Figure 2
Figure 2: Cell proliferation detected by EdU staining assays. Cell proliferation assays were performed using the kit (Table of Materials) according to the manufacturer's protocol. Please click here to view a larger version of this figure.

Figure 3
Figure 3: Microscopy of cultured sea cucumber intestinal tissue blocks and cell proliferation. (A) tissue blocks (TB) attached to the dish bottom on the first day after culture. (B) Tissue blocks and cells attached to the dish bottom on the second day after culture. (C) Tissue blocks and peripherally occurred spindle cells (SC) on the fourth day after culture. (D) proliferated spindle cells on the seventh day after culture. Please click here to view a larger version of this figure.

Figure 4
Figure 4: Fluorescent microscopy of intestinal round cells with induced apoptosis. "NC" indicates nuclear condensation fluorescent signal. Please click here to view a larger version of this figure.

Figure 5
Figure 5: Statistical analysis of Hoechst-positive intestinal round cells. Distribution of the percentage of nuclear condensation fluorescent signal-positive cells among Hoechst stained A. japonicus intestinal cells along with the dose or time course of the experiment (n = 3). Please click here to view a larger version of this figure.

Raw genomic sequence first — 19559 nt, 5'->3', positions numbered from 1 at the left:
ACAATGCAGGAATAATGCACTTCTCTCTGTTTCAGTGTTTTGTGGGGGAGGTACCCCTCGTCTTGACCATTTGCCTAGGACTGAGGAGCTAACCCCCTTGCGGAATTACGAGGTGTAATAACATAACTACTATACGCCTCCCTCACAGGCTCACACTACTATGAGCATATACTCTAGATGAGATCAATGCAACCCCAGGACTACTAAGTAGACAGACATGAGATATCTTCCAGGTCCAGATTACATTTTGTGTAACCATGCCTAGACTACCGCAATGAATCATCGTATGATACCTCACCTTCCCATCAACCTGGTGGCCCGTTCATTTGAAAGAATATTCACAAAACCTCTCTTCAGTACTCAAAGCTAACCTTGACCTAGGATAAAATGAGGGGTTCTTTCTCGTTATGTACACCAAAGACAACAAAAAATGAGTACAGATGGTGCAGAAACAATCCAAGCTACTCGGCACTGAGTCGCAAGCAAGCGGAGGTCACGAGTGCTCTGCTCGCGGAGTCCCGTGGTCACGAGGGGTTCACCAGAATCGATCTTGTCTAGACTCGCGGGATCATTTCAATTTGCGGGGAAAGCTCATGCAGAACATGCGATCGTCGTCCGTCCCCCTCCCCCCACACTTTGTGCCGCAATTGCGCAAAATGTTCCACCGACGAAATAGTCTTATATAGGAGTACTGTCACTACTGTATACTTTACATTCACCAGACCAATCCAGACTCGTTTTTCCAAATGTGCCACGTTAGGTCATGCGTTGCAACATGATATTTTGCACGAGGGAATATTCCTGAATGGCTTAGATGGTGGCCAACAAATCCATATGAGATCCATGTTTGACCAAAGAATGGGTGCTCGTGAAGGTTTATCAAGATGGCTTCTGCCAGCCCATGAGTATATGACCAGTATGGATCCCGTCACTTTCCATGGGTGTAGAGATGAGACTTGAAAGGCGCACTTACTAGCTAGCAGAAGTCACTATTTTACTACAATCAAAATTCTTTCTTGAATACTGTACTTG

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Discussion

Extensive research efforts have been devoted to establishing cell lines in last decades, however, it is still difficult to make a progress on long-term culture of cells from marine invertebrates14,22. It has been reported that cultured cells from regenerating holothurian tissues were viable for a long period of time and high activity of proliferation can be detected in specific cells17,23. However, for the normal marine invertebrate cells, there is yet no practical cell culture approach been described. The protocol presented here provides an efficient and easily interpretable method for culturing and passaging intestinal cells from the marine invertebrate species A. japonicus. The method can be easily adapted for primary cell culture of many different marine invertebrate organisms such as cuttlefish and crab.